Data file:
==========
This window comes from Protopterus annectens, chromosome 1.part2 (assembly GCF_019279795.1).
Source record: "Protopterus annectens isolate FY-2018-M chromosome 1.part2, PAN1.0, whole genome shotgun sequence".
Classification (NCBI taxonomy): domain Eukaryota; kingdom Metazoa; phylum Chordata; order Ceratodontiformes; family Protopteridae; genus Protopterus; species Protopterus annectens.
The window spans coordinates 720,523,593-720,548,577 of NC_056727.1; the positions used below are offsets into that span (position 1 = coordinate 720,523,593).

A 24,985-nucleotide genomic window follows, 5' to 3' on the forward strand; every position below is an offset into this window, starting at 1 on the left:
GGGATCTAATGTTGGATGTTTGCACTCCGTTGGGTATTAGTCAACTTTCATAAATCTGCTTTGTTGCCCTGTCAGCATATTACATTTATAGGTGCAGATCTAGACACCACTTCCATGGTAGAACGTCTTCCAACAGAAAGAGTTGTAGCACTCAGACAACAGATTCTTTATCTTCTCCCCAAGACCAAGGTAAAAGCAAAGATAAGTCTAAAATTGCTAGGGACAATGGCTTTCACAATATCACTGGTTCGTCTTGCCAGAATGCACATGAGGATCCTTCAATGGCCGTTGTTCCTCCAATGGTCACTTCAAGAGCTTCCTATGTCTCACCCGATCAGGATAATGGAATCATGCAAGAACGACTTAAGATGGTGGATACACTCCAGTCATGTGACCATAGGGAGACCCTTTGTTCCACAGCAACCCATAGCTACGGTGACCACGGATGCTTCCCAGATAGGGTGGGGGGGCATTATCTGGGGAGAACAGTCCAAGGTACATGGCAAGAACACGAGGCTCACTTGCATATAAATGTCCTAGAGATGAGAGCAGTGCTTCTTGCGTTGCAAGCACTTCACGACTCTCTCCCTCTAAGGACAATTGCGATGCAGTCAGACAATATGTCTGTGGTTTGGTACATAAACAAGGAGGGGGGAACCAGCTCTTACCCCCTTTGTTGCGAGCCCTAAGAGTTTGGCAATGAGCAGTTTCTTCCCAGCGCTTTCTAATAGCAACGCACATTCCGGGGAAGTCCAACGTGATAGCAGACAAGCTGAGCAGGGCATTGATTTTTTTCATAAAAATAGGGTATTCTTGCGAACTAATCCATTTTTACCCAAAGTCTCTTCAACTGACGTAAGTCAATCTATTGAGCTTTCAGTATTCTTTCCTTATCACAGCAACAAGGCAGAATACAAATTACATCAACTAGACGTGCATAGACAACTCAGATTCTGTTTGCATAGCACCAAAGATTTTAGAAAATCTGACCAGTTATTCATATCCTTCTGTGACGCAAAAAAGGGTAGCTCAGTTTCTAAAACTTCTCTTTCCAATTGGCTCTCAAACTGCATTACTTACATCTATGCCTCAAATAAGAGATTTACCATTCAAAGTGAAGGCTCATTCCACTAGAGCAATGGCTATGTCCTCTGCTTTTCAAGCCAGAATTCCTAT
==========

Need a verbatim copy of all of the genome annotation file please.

This window comes from Protopterus annectens, chromosome 1.part2 (assembly GCF_019279795.1).
Source record: "Protopterus annectens isolate FY-2018-M chromosome 1.part2, PAN1.0, whole genome shotgun sequence".
Classification (NCBI taxonomy): domain Eukaryota; kingdom Metazoa; phylum Chordata; order Ceratodontiformes; family Protopteridae; genus Protopterus; species Protopterus annectens.
The window spans coordinates 720,523,593-720,548,577 of NC_056727.1; the positions used below are offsets into that span (position 1 = coordinate 720,523,593).

A 24,985-nucleotide genomic window follows, 5' to 3' on the forward strand; every position below is an offset into this window, starting at 1 on the left:
GGGATCTAATGTTGGATGTTTGCACTCCGTTGGGTATTAGTCAACTTTCATAAATCTGCTTTGTTGCCCTGTCAGCATATTACATTTATAGGTGCAGATCTAGACACCACTTCCATGGTAGAACGTCTTCCAACAGAAAGAGTTGTAGCACTCAGACAACAGATTCTTTATCTTCTCCCCAAGACCAAGGTAAAAGCAAAGATAAGTCTAAAATTGCTAGGGACAATGGCTTTCACAATATCACTGGTTCGTCTTGCCAGAATGCACATGAGGATCCTTCAATGGCCGTTGTTCCTCCAATGGTCACTTCAAGAGCTTCCTATGTCTCACCCGATCAGGATAATGGAATCATGCAAGAACGACTTAAGATGGTGGATACACTCCAGTCATGTGACCATAGGGAGACCCTTTGTTCCACAGCAACCCATAGCTACGGTGACCACGGATGCTTCCCAGATAGGGTGGGGGGGCATTATCTGGGGAGAACAGTCCAAGGTACATGGCAAGAACACGAGGCTCACTTGCATATAAATGTCCTAGAGATGAGAGCAGTGCTTCTTGCGTTGCAAGCACTTCACGACTCTCTCCCTCTAAGGACAATTGCGATGCAGTCAGACAATATGTCTGTGGTTTGGTACATAAACAAGGAGGGGGGAACCAGCTCTTACCCCCTTTGTTGCGAGCCCTAAGAGTTTGGCAATGAGCAGTTTCTTCCCAGCGCTTTCTAATAGCAACGCACATTCCGGGGAAGTCCAACGTGATAGCAGACAAGCTGAGCAGGGCATTGATTTTTTTCATAAAAATAGGGTATTCTTGCGAACTAATCCATTTTTACCCAAAGTCTCTTCAACTGACGTAAGTCAATCTATTGAGCTTTCAGTATTCTTTCCTTATCACAGCAACAAGGCAGAATACAAATTACATCAACTAGACGTGCATAGACAACTCAGATTCTGTTTGCATAGCACCAAAGATTTTAGAAAATCTGACCAGTTATTCATATCCTTCTGTGACGCAAAAAAGGGTAGCTCAGTTTCTAAAACTTCTCTTTCCAATTGGCTCTCAAACTGCATTACTTACATCTATGCCTCAAATAAGAGATTTACCATTCAAAGTGAAGGCTCATTCCACTAGAGCAATGGCTATGTCCTCTGCTTTTCAAGCCAGAATTCCTAT